1930s | Frankenstein (1931)
Film 1 of 8, representing the 1930s, Universal Monsters, and Gothic Horror
Expectations: ‘Frankenstein’ is a pretty familiar film to most, me included, so it’s important to try and watch this with fresh eyes, ignoring, as best I can, the decades of parody, pastiche, and over familiarity that surround this most famous of Hollywood monsters. This is an opportunity to look back at one of Horror’s first true marquee horror events, and the moment two very important names in horror history would be become synonymous with the genre; actor Boris Karloff (in his most celebrated role as The Monster) and director James Whale. Both men (and most of the cast and crew), importantly were British (as of course is the novel on which the film is based). Important because, this was a time when Holloywood was utalising the horror’s of the ‘old world’, looking outward to European literature for sources and German cinema for visual inspiration.
Cup of coffee in hand, lets start the Deadly Movies Halloween Moviethon with on of the very best.
Reflection: The film is still superbly effective today. The film provides a fabulous example of where American horror was in the 1930s. Heavily reliant on European talent, it’s interesting to watch an American studio horror product where the American accents are the odd ones out. Films like Frankenstein that heavily utilised British stage performers set a trend for using British actors and accents to represent the non-American (remembering here that the film is set in Germany not England) which still persists today (Nazi’s, Russians, Ancient Greeks, and biblical characters are often portrayed with British accents). It’s also a film which shows how close movies and horror still were to theatre, not only with the cast, crew, and story, but also the staging, performance, and direction (although at times Whale really does use the freedom of the camera with great fluid shots).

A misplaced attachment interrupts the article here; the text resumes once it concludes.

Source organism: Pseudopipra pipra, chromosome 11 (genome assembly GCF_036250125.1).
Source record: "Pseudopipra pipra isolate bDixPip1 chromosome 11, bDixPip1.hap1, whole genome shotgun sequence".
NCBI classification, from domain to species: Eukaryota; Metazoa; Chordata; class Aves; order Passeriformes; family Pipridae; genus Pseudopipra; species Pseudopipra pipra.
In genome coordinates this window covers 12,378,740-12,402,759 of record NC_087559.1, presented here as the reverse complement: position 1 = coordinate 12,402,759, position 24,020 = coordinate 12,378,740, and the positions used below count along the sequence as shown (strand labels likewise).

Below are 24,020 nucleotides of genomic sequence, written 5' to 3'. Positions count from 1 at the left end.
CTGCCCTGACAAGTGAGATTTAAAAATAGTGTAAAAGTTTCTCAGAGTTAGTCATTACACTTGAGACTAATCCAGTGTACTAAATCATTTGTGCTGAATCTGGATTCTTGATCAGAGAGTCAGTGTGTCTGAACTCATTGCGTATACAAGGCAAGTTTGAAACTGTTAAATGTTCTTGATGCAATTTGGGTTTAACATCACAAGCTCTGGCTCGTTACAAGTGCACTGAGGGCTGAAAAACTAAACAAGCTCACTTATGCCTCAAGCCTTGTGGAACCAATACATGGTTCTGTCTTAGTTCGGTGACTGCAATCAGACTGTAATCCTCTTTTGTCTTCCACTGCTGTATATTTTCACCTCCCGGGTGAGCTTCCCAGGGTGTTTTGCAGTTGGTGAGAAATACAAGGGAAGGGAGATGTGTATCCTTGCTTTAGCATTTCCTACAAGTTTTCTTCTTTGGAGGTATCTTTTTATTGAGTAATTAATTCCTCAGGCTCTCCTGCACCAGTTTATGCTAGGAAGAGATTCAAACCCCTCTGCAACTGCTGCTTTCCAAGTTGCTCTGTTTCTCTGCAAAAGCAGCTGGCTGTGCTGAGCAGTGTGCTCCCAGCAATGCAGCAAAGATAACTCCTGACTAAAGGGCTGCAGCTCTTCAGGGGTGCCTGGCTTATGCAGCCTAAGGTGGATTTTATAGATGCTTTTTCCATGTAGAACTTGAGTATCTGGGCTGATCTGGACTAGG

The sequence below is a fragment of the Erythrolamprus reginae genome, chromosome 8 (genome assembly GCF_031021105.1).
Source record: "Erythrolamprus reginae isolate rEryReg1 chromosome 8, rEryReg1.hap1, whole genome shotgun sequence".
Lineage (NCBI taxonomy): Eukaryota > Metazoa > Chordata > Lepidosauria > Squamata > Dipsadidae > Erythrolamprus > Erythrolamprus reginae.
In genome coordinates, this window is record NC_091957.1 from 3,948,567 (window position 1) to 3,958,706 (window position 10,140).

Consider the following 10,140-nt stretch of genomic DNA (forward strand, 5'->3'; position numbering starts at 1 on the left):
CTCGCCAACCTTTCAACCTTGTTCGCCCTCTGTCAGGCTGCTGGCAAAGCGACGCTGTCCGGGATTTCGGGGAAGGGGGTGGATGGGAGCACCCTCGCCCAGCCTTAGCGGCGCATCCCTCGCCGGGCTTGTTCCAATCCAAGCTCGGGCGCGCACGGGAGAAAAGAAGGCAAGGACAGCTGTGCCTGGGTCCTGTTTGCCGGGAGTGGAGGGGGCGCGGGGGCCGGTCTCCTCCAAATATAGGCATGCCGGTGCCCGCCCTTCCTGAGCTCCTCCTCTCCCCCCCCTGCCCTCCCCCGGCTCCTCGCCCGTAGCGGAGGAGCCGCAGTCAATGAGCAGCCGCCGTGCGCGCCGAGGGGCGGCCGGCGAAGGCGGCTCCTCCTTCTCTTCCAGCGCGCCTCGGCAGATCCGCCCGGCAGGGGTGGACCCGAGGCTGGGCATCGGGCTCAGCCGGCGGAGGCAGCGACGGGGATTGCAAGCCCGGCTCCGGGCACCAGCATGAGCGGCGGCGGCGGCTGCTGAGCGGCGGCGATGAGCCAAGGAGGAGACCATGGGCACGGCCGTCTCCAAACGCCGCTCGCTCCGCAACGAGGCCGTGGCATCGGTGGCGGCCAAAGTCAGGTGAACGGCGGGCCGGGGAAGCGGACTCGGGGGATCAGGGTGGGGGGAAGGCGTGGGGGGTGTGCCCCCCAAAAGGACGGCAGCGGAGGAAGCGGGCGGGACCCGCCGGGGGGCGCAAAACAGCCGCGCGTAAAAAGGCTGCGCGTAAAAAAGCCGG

Then of course there’s also two powerhouse performances from Karloff and Colin Clive. I for one have been guilty of dropping Clive from my recollection of the film such is the cultural significance of the Karloff performance and appearance. But Clive is the driving force of the show, delivering a terrific stage actors performance. The “It’s Alive!” scene being of notable mention. As for Karloff, it’s all in the eyes, and of course Jack Pierce’s amazing makeup (also taken for granted and worth revisiting as we tend to think of films, of such an age, as being naive in their makeup – not so here). The movie retains shocking and eerie moments, the grave robbing, Karloff’s violent outbursts, and the little girl’s lifeless corpse being carried through the streets are scenes that, on revisiting, were surprisingly effective. The lesson is to watch these older, ground breaking, horror’s as one would watch a new movie.., and most definitely not to take them for granted.